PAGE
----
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The golden eagle is a perfect predator, with an awe-inspiring wingspan, a beak built to rend flesh, and talons that can kill prey instantly by piercing the heart. A fox is easy prey, and when hunting in pairs, eagles are capable of bringing down a wolf — Palani Mohan

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“Madina, a 63-year old Kazakh wearing a fox-skin coat, cradles his six-year old eagle in his arms. ‘They love to be carried in such a way. It makes them feel loved and relaxes them, just like a baby‘, he told me.”

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“Even though the eagles are kept in the hunters’ homes, they remain wild birds with a finely honed killer instinct.”

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“I sat in a rocky crevice and found myself listening to the wind roaring around the contours of the mountains and whipping the grass, ever-changing in tone and volume, and becoming deafening at times. As the hours wore on, I thought about everything but also nothing, and felt utterly at peace. With only nature’s symphony and my silent guide for company, I experienced one of the most memorable moments of my time in Mongolia.”

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Palani Mohan’s work has appeared in the pages of National Geographic, and he is also the author of Vanishing Giants: Elephants of Asia. For much more, please visit Palani Mohan’s website!

And here’s two related books from the Land Library’s collection:
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Both by naturalist Stephen Bodio: An Eternity of Eagles, a natural and cultural history of eagles across the globe, and Bodio’s own field report from the land of the Kazakhs: Eagle Dreams: Searching for Legends in Wild Mongolia.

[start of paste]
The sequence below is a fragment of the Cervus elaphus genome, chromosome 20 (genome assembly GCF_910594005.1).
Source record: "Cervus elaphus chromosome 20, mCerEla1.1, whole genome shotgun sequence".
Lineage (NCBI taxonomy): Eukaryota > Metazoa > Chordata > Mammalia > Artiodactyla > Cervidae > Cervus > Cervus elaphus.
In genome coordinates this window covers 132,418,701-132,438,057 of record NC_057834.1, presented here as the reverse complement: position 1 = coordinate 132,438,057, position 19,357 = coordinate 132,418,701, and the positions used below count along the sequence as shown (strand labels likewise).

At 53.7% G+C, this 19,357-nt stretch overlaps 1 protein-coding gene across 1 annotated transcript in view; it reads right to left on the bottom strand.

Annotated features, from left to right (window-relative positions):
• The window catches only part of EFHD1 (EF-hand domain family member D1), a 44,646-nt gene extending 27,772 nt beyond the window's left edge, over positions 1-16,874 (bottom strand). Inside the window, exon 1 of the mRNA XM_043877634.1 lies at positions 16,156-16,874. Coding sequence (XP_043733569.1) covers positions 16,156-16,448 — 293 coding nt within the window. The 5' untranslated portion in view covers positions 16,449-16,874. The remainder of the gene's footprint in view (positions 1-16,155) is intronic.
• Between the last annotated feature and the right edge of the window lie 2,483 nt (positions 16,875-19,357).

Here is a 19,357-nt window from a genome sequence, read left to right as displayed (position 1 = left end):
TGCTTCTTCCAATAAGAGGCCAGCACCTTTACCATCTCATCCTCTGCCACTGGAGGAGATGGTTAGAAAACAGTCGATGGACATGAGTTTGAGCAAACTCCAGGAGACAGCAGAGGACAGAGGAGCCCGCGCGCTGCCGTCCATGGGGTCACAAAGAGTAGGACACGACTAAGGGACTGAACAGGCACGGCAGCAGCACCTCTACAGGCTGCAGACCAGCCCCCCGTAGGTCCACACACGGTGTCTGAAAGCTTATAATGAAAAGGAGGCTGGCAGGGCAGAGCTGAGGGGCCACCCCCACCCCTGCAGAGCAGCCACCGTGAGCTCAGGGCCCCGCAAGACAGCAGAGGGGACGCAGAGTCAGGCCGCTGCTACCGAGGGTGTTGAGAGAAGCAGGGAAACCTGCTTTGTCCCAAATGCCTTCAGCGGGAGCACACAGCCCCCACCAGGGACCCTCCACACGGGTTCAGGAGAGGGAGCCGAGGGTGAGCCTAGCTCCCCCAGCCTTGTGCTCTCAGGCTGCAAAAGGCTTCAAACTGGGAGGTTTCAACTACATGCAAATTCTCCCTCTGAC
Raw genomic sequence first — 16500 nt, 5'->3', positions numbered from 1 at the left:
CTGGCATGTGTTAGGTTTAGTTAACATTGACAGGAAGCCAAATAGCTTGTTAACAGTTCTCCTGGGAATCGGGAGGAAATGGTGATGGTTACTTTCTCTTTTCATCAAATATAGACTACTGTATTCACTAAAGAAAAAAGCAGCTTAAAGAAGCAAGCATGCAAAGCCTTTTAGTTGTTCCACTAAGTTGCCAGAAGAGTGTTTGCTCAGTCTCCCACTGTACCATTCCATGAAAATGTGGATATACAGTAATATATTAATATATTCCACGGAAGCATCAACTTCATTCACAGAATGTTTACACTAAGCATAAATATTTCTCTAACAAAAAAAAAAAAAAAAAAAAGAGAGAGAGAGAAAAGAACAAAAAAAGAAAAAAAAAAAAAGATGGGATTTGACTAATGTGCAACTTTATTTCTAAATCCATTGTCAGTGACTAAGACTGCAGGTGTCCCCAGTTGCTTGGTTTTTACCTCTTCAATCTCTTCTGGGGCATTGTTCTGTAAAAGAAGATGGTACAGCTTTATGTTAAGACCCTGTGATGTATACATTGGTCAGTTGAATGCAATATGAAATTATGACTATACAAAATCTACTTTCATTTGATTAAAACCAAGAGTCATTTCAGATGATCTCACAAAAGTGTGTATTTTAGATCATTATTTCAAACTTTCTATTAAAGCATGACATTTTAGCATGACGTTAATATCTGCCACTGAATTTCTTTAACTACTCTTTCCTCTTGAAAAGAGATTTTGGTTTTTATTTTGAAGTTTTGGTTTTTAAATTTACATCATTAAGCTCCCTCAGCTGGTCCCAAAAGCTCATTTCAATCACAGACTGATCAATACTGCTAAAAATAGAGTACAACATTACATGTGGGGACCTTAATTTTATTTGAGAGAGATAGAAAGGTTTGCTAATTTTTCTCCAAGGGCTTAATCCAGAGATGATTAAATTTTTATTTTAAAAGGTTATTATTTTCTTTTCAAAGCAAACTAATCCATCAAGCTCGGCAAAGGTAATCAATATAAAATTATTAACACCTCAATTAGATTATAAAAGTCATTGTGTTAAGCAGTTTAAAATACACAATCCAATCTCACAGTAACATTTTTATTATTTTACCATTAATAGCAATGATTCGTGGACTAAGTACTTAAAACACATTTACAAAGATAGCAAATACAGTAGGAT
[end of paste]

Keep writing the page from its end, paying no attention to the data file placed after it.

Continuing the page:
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Many years ago, Colorado ecologist David Cooper compared the high mountain grasslands of South Park to the steppes of Mongolia. With Buffalo Peaks Ranch (the Land Library’s headwaters site) located in the middle of South Park, no wonder we keep adding Mongolian books to our collection. They are some of our favorite books!

The Power of Books and the Boy Who Harnessed the Wind

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This was one of the most surprising, memorable, and inspirational books we read back in 2009, and we’re thrilled that it’s just been republished in a young readers edition!

William Kamkwamba’s The Boy Who Harnessed the Wind is many books in one. Kamkwamba gives us a vivid tale of a child’s growing up in the African nation of Malawi. The African landscape is an important character throughout this story, as is Malawi’s corrupt government, and the drought and famine that brought William’s family to their knees.

Forced to leave school due to his family’s dire circumstances, William discovered a tiny volunteer-run library, and soon came across two books: Junior Integrated Science and Explaining Physics. Both of these books laid the groundwork for an unexpected find — one of those serendipitous encounters that libraries are so very, very good at — especially when matched with a curious mind like William Kamkwamba’s: